|Tropaeolum majus - nasturtium|
Commonly known as Nasturtium or nose-twister, nose-tweaker. This gorgeous flowering plant origins from Peru, and has been introduced to Europe in the 18th century. Carl Linnaeus, Swedish botanist named it Tropaeolum majus. Nasturtium is a very strong, natural antibiotic. With its colourful flowers and healing powers, it gained big popularity and is known by in Europe as the healing plant. In 60% of the European gardens, you can find the nose-tweaker plant.
The plant can be eaten raw, together with its spicy flavoured leaves, usually its added to salads and sandwiches.
As a herb, its very much loved and kept not only because of its antibiotic effect, but also for its essential oils, vitamin C, potassium and iron content.
Every part of the plant above the ground is consumable. The burgeoning flowers use to be marinated in salty-vinegar water and its flavour is similar to caper. The leaves used to be eaten raw in salads and its seeds can be added to any meals and its the most antibiotic part of the plant. Consuming the seeds will destroy/elliminate all the bad bacteria in your colon-system (and whole body) without damaging the intestinal flora. The antibiotic effect is very strong, it can partially substitute the man-made antibiotics and is effective even against the resistent bacteries, viruses.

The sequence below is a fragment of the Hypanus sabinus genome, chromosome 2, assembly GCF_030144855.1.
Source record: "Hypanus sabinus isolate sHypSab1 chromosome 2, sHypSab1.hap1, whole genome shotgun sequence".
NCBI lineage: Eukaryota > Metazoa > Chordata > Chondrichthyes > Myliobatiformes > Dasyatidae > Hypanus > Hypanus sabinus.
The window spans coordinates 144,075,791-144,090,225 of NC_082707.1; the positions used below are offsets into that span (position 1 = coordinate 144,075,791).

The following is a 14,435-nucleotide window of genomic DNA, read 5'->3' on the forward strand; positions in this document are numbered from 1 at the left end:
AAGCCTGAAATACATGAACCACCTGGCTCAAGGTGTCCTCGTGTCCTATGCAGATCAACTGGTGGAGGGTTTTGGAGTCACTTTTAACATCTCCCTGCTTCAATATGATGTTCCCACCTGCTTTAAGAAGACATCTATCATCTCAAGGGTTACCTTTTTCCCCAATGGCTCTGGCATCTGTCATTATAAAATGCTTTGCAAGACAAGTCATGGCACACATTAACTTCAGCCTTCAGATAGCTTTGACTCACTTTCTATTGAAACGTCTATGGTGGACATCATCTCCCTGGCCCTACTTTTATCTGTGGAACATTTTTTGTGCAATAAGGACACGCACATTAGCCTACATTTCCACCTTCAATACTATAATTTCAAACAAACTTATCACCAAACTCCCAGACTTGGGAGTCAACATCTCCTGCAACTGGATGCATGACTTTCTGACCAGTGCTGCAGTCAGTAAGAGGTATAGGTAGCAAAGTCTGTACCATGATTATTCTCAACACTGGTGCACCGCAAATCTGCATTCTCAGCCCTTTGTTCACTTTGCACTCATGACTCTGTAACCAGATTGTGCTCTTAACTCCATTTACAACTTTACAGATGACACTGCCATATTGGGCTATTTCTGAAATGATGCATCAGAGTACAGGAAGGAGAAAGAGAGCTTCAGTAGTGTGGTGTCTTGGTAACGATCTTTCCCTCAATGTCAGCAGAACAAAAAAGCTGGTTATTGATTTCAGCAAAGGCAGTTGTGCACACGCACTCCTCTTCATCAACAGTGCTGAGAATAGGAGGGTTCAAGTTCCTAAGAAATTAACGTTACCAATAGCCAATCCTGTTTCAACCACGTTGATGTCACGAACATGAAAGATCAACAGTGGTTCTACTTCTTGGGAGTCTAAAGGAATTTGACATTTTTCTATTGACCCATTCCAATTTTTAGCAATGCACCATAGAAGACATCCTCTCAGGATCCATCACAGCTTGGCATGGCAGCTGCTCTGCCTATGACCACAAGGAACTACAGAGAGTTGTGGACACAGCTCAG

Cures maxillary sinus inflammation, urinary tract infection and respiratory tract infection. The essential oils of the plant heals the wounds (closed), the inflammations and even helps reduce dandruff. Consuming the plant will restore your immune system, boosts your appetite and also its slightly purgative, so it helps you to keep a healthy diet with an improved and cleaned colon-system.
Nasturtiums have been used in herbal medicine for their antiseptic and expectorant qualities. Great herb to cure a chest cold and it also helps formatting new blood cells.
Tropaeolum Majus was used as a respiratory and urinary tract infections treatment.
In Germany, the nose-tweaker has been chosen as the plant of the year in 2013.
photo by Density - wiki